A Massachusetts Democrat leader is facing criticism for making discriminatory comments about children with disabilities, suggesting they should be aborted because they are a drain on public school funding.
Framingham Democratic Committee Chair Michael Hugo made the comment Feb. 7 during a Framingham City Council meeting as the city leaders considered a proclamation to condemn the work of pro-life pregnancy resource centers. The proclamation “for the protection of reproductive rights” claims the pro-life charities are “deceptive” and “misleading,” and aborting unborn babies is a “fundamental right.” The city is located just west of Boston.
During public comment period, Hugo urged the council to pass the proclamation and discourage pregnancy resource centers from opening in the city. One of the reasons he gave was his “fear” that more children with disabilities will be born and cost the city money.
“Our fear is that if an unqualified sonographer misdiagnoses a heart defect, an organ defect, spina bifida, that becomes a very local issue because our school budget will have to absorb the cost of a child in special education, supplying lots and lots of special services to children who were born with the defect,” Hugo said.
Notably, Hugo told the council that he made the comment on behalf of the whole Framingham Democratic Committee – something other local Democrats vehemently denied, according to the Framingham Source, which first broke the news about Hugo’s comments.
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“As a lifetime member of the FDC, I am repulsed,” District 8 City Councilor John Stefanini told the Source. “Hugo’s written and verbal testimony suggesting aborting fetuses to save on special education costs is repugnant and the vile philosophy used by dictators to justify genocide of people deemed ‘unworthy of life.’”
District 4 City Councilor Michael Cannon also described Hugo’s comments as “truly repulsive” in a statement to the Source. Cannon pointed out that the Democratic committee leader did not make them off the cuff either. He shared an email with the news outlet that Hugo had sent to all 11 city council members at 12:46 a.m. Feb. 7 with very similar comments.
Hugo’s letter read, in part:
“As for those who say that our council has no business dealing with a ‘state issue,’ we ask if the state is going to cover the medical costs for a fetus that had sound medical reason to be terminated? is the state going to cover the costs of special education for a down’s syndrome affected child? Is the state going to pay for the extraordinary medical expense of a child with an atrial septal defect? How much does Framingham’s Public School Department pay for unreimbursed special needs school transportation, specialized education and durable supplies?”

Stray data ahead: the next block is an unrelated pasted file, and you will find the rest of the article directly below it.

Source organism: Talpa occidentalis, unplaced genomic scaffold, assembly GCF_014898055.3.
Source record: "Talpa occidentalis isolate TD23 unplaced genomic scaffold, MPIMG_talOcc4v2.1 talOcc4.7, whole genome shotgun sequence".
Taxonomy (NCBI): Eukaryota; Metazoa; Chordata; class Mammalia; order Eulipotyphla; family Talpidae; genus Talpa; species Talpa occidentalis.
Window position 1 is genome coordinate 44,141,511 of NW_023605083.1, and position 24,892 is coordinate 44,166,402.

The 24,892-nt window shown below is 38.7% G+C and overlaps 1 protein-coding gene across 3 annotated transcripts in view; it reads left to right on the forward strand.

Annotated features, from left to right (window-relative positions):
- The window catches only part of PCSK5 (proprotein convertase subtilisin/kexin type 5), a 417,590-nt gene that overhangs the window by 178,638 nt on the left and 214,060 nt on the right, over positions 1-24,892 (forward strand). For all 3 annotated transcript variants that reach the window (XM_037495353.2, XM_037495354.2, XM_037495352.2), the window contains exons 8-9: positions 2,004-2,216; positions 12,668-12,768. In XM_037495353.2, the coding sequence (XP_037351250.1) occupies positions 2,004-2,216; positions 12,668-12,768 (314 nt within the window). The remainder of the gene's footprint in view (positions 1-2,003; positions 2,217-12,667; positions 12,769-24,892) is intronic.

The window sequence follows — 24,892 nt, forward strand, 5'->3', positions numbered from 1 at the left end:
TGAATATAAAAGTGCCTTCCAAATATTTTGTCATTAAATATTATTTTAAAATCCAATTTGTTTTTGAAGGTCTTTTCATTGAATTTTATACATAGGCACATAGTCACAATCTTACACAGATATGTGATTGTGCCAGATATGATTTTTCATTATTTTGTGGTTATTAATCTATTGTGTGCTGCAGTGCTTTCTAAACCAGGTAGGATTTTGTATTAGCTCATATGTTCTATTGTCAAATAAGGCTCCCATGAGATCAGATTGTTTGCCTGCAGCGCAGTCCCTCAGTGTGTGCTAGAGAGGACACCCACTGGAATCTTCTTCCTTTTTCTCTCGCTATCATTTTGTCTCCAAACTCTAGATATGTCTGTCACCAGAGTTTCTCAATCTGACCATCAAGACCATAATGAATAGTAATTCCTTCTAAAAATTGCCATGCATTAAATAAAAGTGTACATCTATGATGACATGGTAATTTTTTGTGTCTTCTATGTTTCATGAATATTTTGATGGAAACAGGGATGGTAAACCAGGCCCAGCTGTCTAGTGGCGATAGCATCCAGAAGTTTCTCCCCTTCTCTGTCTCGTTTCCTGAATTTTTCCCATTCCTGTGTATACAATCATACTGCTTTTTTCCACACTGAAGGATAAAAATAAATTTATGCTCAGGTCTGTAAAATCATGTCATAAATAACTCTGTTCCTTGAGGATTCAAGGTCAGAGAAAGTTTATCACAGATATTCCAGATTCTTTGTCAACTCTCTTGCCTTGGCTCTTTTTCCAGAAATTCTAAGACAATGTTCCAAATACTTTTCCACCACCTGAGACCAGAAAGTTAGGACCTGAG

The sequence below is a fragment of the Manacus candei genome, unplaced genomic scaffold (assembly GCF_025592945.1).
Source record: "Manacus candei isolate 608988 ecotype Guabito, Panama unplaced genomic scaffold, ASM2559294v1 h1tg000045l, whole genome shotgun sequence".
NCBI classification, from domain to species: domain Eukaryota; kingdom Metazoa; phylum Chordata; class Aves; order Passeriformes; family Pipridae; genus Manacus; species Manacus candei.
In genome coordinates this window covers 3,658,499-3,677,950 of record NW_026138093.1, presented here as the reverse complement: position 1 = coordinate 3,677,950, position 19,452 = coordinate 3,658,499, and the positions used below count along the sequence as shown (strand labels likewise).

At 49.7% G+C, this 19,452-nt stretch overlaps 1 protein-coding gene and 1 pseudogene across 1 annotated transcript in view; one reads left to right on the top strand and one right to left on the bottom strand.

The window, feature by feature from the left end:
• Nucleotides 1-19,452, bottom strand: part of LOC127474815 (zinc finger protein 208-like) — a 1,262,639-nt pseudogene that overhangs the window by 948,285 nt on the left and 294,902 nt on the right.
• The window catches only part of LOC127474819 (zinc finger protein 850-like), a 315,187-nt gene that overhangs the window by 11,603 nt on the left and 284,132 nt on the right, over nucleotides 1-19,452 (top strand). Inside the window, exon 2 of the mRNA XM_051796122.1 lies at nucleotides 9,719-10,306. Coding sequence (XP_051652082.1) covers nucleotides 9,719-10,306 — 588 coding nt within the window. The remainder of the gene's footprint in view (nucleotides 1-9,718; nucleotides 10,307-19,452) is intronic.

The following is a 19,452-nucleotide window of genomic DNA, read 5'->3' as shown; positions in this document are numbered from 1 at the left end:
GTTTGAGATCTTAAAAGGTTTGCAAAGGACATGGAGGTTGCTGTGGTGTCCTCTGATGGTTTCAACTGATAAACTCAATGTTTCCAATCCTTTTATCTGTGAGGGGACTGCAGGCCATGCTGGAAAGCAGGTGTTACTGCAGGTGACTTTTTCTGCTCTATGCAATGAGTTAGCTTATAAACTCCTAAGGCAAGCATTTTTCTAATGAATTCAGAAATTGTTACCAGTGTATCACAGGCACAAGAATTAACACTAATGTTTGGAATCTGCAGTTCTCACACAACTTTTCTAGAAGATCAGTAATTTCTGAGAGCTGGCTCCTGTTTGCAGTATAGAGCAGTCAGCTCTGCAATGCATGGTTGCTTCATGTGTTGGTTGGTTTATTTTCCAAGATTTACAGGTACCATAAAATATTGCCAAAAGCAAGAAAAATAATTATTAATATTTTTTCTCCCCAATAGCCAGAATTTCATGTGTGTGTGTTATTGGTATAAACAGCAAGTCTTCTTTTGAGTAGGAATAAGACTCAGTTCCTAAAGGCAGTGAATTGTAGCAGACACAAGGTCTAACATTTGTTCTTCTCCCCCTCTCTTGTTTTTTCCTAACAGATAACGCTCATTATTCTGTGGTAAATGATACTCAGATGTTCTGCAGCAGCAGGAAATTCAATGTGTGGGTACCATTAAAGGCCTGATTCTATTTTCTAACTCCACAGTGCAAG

After the meeting, in an email to the Source, Hugo claimed he made the comments “in haste” and he regrets them. He also asked the news outlet not to run an article about him, arguing it would only cause “additional harm.”
“I made a terribly irresponsible statement that I regret incredibly,” he told the Source. Later, he added, “To publish this would be compounding the mistake I made and would be hurting additional people by calling additional attention to my regretful statement.”
But it’s difficult to tell if Hugo was sincere or if he merely backtracked because of the backlash. Racist and ableist comments are common throughout the history of the pro-abortion movement.
“The City of Framingham wanted to pass an ordinance that would accuse pregnancy care centers of deceptive marketing practices because they offer reproductive healthcare but not abortion,” King told LifeNews. “This is absurd. More than that, it’s unnecessary, unethical, and unconstitutional. Knowing that such an ordinance could spark a lawsuit, the city council decided instead to virtue signal their dogmatic and intolerant ideology and pass a proclamation that only defames the great work of pregnancy care centers. Mike Hugo’s remarks that reflect eugenics are honestly not surprising.”
Margaret Sanger, the founder of Planned Parenthood, was a well known eugenicist who believed certain groups of people, especially the poor and people with disabilities, were “unfit” and should be “weeded” out of society.
“Their lives are hopeless repetitions,” Sanger wrote in 1915. “All that they have said has been said before; all that they have done has been done better before. Such human weeds clog up the path, drain up the energies and the resources of this little earth. We must clear the way for a better world; we must cultivate our garden.”
Today, Sanger’s organization, Planned Parenthood, aborts more than 380,000 unborn babies every year and lobbies against laws to protect unborn babies from discrimination based on their special needs, sex or race.